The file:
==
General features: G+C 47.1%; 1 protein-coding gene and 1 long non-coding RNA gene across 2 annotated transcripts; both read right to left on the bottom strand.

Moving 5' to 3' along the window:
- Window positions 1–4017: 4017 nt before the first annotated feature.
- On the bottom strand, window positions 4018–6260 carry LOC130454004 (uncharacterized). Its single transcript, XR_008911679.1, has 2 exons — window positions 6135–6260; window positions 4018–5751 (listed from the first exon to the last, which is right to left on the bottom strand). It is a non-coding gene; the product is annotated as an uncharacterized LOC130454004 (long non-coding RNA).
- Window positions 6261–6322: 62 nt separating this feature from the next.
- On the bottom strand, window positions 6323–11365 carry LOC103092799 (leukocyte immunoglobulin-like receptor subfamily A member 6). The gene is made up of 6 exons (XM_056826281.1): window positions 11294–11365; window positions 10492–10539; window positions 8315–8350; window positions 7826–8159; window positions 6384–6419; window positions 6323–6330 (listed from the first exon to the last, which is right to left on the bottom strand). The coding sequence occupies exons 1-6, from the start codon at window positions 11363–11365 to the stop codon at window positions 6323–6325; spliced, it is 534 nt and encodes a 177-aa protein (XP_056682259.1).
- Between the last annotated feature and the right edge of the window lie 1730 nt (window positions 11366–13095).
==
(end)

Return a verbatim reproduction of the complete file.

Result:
General features: G+C 47.1%; 1 protein-coding gene and 1 long non-coding RNA gene across 2 annotated transcripts; both read right to left on the bottom strand.

Moving 5' to 3' along the window:
- Window positions 1–4017: 4017 nt before the first annotated feature.
- On the bottom strand, window positions 4018–6260 carry LOC130454004 (uncharacterized). Its single transcript, XR_008911679.1, has 2 exons — window positions 6135–6260; window positions 4018–5751 (listed from the first exon to the last, which is right to left on the bottom strand). It is a non-coding gene; the product is annotated as an uncharacterized LOC130454004 (long non-coding RNA).
- Window positions 6261–6322: 62 nt separating this feature from the next.
- On the bottom strand, window positions 6323–11365 carry LOC103092799 (leukocyte immunoglobulin-like receptor subfamily A member 6). The gene is made up of 6 exons (XM_056826281.1): window positions 11294–11365; window positions 10492–10539; window positions 8315–8350; window positions 7826–8159; window positions 6384–6419; window positions 6323–6330 (listed from the first exon to the last, which is right to left on the bottom strand). The coding sequence occupies exons 1-6, from the start codon at window positions 11363–11365 to the stop codon at window positions 6323–6325; spliced, it is 534 nt and encodes a 177-aa protein (XP_056682259.1).
- Between the last annotated feature and the right edge of the window lie 1730 nt (window positions 11366–13095).